Integrating biodiversity protection into Climate Smart Forestry

T1.4 Climate Smart Forestry


Sara Uzquiano1, Silvester Boonen1, Diana Feliciano2, Florencia Franzini3, Hanneke van´t Veen4, Pieter Johannes Verkerk3, Marcus Lindner1
1 European Forest Institute, Bonn, Germany.
2 Teesside University International Business School, United Kingdom
3 European Forest Institute, Joensuu, Finland
4 Netherlands Environmental Assessment Agency (PBL), The Hague, The Netherlands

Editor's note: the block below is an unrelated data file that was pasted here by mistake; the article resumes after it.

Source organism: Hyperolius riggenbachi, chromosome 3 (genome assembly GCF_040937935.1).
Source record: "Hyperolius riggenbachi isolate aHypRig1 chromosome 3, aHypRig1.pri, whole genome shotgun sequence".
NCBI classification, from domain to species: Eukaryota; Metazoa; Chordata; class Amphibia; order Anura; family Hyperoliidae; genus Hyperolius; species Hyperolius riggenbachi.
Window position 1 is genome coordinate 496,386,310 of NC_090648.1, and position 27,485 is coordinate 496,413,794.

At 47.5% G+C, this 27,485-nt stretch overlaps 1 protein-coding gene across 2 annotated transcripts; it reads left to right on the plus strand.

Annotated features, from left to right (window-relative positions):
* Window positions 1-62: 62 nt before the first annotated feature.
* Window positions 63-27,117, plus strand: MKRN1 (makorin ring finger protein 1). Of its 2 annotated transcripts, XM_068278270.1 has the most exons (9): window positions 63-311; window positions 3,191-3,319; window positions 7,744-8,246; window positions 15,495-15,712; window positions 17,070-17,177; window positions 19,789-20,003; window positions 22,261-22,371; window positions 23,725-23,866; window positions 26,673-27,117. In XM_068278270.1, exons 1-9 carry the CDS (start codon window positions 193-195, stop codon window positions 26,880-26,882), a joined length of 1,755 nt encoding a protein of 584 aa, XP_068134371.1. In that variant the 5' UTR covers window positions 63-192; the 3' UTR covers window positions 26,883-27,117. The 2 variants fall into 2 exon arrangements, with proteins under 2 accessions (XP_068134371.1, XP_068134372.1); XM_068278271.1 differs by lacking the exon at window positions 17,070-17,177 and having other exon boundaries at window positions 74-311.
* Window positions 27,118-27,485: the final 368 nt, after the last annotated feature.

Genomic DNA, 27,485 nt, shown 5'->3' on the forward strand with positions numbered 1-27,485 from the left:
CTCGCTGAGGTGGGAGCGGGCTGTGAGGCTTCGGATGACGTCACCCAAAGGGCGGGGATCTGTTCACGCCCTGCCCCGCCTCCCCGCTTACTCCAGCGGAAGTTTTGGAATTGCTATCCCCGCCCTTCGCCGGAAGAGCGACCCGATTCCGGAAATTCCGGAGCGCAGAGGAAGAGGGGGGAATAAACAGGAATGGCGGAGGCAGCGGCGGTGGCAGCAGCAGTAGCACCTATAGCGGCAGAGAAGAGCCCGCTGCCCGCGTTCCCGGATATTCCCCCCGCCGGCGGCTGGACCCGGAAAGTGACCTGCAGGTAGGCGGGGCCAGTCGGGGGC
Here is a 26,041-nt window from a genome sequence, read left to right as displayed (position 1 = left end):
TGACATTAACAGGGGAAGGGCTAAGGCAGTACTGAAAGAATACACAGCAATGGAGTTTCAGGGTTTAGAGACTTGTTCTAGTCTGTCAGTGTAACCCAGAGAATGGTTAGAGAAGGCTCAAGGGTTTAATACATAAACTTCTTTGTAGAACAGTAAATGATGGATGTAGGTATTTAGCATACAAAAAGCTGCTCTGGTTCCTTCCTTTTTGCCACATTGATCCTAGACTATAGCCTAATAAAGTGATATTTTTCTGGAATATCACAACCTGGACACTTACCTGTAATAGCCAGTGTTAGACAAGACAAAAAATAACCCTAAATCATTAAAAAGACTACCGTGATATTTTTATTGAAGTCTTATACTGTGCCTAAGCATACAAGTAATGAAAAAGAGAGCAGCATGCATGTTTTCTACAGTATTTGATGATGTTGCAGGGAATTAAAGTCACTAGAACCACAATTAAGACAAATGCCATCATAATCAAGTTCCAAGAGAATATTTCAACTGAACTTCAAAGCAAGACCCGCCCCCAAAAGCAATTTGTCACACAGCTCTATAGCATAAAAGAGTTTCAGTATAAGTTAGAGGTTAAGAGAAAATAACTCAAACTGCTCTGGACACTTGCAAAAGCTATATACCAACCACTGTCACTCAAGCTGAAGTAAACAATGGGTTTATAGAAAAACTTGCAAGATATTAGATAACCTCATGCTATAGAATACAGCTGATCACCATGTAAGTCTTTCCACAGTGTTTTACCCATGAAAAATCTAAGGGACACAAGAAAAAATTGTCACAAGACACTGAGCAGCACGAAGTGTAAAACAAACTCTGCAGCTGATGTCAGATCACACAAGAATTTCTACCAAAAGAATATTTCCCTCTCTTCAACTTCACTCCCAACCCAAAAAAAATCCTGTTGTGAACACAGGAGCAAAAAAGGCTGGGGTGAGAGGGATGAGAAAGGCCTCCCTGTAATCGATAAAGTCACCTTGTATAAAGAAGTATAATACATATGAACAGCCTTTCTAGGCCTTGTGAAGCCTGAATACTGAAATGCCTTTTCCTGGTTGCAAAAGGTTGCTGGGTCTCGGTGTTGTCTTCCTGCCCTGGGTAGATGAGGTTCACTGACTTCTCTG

European Forests are threatened by climate change, increasing disturbance regimes, and continuous biodiversity decline. For this reason, over the last decade, Climate Smart Forestry (CSF) arose as a conceptual solution for jointly addressing climate change mitigation and adaptation activities alongside biodiversity and ecosystem service provisioning. However, the preservation and enhancement of biodiversity were not given equal importance as climate change mitigation and adaptation, even though they are closely interlinked; biodiversity loss reduces global carbon sinks due to productivity loss, while climate change mitigation can help prevent biodiversity decline and species extinction. To provide more comprehensive management guidance based on criteria and indicators, we propose extending the CSF concept to prominently address biodiversity. Here, we present Climate and Biodiversity-Smart Forestry (CBS) as a wider concept integrating climate change mitigation, adaptation, and biodiversity conservation, to promote resilient forest ecosystems under climate change and disturbances, benefiting society and the environment. CBS is developed and operationalized within the Horizon European ForestPaths project, aiming at holistically co-designing, quantifying, and evaluating forest-based policy pathways. Based on a comprehensive review of scientific and grey literature, we provide a broad definition of CBS and a collection of successful practical examples that highlight existing and potential new CBS measures. A holistic guide for adopting the concept to different European regions and management regimes is offered to support forest stakeholders in identifying and adopting CBS management measures. The guide considers both the good maintenance of European forests and the sustainable provision of their ecosystem services. With a clear definition and specification of regionally relevant requirements, criteria, and indicators, CBS management options can be evaluated to facilitate operational use of this new concept.